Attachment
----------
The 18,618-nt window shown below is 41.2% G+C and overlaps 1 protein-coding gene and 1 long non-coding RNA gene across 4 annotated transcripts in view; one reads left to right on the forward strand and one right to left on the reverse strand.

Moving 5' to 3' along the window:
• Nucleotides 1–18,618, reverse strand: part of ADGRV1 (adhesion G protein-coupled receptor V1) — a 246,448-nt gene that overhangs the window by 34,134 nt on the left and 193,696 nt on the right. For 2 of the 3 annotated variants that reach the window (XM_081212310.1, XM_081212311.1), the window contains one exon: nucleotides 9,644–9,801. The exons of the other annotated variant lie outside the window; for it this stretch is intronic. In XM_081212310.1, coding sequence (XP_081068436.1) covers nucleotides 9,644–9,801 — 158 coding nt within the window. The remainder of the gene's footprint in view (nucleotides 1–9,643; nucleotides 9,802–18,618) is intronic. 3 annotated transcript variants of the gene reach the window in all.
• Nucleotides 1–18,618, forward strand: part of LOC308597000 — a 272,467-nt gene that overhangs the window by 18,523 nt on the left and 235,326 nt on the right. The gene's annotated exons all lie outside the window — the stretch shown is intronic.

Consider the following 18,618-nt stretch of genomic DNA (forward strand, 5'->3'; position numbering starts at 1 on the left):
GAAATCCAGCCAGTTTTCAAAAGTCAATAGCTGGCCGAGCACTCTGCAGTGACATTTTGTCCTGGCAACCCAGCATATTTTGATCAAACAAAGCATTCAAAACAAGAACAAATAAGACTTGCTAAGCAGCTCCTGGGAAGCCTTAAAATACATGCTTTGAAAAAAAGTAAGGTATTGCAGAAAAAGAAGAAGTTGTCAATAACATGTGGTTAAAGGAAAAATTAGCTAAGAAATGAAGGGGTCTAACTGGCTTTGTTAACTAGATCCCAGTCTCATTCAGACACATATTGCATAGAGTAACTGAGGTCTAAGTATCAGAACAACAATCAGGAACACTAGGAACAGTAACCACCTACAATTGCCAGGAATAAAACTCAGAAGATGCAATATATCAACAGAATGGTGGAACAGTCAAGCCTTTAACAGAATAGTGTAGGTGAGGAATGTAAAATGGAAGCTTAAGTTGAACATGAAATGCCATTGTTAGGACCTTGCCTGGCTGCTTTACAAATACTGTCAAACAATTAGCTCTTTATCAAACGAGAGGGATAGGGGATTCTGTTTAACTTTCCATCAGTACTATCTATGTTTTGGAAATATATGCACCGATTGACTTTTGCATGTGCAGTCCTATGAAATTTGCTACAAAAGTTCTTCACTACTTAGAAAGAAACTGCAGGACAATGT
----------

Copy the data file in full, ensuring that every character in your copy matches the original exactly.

The 18,618-nt window shown below is 41.2% G+C and overlaps 1 protein-coding gene and 1 long non-coding RNA gene across 4 annotated transcripts in view; one reads left to right on the forward strand and one right to left on the reverse strand.

Moving 5' to 3' along the window:
• Nucleotides 1–18,618, reverse strand: part of ADGRV1 (adhesion G protein-coupled receptor V1) — a 246,448-nt gene that overhangs the window by 34,134 nt on the left and 193,696 nt on the right. For 2 of the 3 annotated variants that reach the window (XM_081212310.1, XM_081212311.1), the window contains one exon: nucleotides 9,644–9,801. The exons of the other annotated variant lie outside the window; for it this stretch is intronic. In XM_081212310.1, coding sequence (XP_081068436.1) covers nucleotides 9,644–9,801 — 158 coding nt within the window. The remainder of the gene's footprint in view (nucleotides 1–9,643; nucleotides 9,802–18,618) is intronic. 3 annotated transcript variants of the gene reach the window in all.
• Nucleotides 1–18,618, forward strand: part of LOC308597000 — a 272,467-nt gene that overhangs the window by 18,523 nt on the left and 235,326 nt on the right. The gene's annotated exons all lie outside the window — the stretch shown is intronic.

Consider the following 18,618-nt stretch of genomic DNA (forward strand, 5'->3'; position numbering starts at 1 on the left):
GAAATCCAGCCAGTTTTCAAAAGTCAATAGCTGGCCGAGCACTCTGCAGTGACATTTTGTCCTGGCAACCCAGCATATTTTGATCAAACAAAGCATTCAAAACAAGAACAAATAAGACTTGCTAAGCAGCTCCTGGGAAGCCTTAAAATACATGCTTTGAAAAAAAGTAAGGTATTGCAGAAAAAGAAGAAGTTGTCAATAACATGTGGTTAAAGGAAAAATTAGCTAAGAAATGAAGGGGTCTAACTGGCTTTGTTAACTAGATCCCAGTCTCATTCAGACACATATTGCATAGAGTAACTGAGGTCTAAGTATCAGAACAACAATCAGGAACACTAGGAACAGTAACCACCTACAATTGCCAGGAATAAAACTCAGAAGATGCAATATATCAACAGAATGGTGGAACAGTCAAGCCTTTAACAGAATAGTGTAGGTGAGGAATGTAAAATGGAAGCTTAAGTTGAACATGAAATGCCATTGTTAGGACCTTGCCTGGCTGCTTTACAAATACTGTCAAACAATTAGCTCTTTATCAAACGAGAGGGATAGGGGATTCTGTTTAACTTTCCATCAGTACTATCTATGTTTTGGAAATATATGCACCGATTGACTTTTGCATGTGCAGTCCTATGAAATTTGCTACAAAAGTTCTTCACTACTTAGAAAGAAACTGCAGGACAATGT